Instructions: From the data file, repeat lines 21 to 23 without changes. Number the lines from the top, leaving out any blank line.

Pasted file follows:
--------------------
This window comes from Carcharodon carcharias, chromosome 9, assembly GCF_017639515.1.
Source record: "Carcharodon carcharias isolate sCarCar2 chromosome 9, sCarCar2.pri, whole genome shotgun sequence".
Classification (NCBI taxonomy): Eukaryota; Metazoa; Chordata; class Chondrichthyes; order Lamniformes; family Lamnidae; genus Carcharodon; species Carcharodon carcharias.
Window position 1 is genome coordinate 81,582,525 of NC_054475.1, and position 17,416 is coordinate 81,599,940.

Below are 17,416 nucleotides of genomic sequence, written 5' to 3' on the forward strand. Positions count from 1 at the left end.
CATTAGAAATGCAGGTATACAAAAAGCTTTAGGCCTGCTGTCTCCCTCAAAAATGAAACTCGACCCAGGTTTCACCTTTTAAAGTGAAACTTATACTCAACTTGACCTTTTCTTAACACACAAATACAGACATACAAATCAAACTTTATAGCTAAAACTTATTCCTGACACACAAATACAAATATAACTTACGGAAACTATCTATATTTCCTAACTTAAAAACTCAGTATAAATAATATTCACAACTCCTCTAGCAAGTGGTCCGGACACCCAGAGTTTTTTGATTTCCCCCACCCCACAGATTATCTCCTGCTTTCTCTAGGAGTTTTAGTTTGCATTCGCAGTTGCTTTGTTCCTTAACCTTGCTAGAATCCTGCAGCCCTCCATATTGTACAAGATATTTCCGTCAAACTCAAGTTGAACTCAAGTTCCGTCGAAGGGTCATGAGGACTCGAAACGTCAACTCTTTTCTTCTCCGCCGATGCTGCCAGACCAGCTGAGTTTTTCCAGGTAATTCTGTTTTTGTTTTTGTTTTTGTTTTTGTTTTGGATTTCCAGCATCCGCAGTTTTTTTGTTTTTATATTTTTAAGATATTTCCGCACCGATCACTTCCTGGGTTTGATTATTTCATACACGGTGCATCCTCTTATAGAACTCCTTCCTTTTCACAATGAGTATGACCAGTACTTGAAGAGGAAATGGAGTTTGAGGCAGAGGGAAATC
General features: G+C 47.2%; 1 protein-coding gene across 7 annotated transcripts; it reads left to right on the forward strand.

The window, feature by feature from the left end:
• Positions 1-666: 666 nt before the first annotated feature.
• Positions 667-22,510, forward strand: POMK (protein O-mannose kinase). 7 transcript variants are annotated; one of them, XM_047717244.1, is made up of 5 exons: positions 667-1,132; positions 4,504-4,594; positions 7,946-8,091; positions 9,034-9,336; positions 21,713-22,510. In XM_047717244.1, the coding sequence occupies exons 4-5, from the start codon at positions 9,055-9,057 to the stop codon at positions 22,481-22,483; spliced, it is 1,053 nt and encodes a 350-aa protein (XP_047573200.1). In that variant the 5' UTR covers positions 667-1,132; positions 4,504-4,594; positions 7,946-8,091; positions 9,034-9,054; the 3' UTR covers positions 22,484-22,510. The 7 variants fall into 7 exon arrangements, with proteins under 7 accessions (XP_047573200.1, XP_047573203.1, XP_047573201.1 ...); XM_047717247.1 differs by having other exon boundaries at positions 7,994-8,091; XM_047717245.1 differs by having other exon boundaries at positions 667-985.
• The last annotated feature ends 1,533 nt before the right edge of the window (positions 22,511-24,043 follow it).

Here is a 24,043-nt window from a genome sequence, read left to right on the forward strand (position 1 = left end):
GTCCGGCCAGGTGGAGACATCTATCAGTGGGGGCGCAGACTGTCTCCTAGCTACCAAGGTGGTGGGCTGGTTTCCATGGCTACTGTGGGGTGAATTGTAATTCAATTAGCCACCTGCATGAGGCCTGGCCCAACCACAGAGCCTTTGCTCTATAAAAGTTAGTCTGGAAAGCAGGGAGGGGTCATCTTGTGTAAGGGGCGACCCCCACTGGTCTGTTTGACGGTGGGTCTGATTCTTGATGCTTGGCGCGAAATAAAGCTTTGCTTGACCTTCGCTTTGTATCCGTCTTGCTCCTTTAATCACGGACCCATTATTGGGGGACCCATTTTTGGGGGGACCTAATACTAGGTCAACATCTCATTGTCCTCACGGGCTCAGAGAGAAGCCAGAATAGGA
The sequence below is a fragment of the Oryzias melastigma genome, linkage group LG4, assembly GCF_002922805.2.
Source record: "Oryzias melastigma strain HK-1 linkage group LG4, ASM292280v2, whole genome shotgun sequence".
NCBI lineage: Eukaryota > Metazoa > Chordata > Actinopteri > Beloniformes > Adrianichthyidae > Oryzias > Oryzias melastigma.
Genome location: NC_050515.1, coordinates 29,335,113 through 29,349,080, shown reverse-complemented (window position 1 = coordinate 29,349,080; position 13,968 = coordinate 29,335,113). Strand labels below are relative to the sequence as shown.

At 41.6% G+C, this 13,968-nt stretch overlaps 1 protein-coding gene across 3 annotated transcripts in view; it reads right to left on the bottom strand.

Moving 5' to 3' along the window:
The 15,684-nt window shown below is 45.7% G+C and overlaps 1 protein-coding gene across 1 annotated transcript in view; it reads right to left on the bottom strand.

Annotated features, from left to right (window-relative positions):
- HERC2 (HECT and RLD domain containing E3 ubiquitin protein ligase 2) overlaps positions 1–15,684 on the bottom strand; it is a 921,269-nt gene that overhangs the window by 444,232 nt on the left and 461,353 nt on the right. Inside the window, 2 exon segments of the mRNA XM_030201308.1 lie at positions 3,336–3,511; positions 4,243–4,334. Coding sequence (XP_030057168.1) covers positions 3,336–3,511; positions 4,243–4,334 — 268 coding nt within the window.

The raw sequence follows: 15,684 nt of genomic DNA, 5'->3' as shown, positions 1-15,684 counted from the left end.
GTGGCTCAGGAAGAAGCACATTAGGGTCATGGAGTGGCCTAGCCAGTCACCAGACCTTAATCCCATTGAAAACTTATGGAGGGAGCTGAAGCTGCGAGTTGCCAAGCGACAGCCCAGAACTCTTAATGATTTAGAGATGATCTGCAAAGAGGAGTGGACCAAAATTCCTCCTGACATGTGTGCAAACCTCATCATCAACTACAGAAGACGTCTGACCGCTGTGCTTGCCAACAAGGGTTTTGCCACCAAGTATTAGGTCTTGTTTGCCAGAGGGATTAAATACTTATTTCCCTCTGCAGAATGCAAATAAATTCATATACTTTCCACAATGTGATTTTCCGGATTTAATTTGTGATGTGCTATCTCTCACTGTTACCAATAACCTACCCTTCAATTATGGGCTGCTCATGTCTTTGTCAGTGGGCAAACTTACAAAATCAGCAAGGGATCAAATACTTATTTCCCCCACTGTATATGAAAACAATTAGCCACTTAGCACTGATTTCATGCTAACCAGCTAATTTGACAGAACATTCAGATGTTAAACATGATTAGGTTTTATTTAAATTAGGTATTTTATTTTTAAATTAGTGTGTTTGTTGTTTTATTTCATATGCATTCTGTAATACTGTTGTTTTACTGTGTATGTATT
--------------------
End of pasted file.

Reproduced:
Annotated features, from left to right (window-relative positions):
- HERC2 (HECT and RLD domain containing E3 ubiquitin protein ligase 2) overlaps positions 1–15,684 on the bottom strand; it is a 921,269-nt gene that overhangs the window by 444,232 nt on the left and 461,353 nt on the right. Inside the window, 2 exon segments of the mRNA XM_030201308.1 lie at positions 3,336–3,511; positions 4,243–4,334. Coding sequence (XP_030057168.1) covers positions 3,336–3,511; positions 4,243–4,334 — 268 coding nt within the window.

The raw sequence follows: 15,684 nt of genomic DNA, 5'->3' as shown, positions 1-15,684 counted from the left end.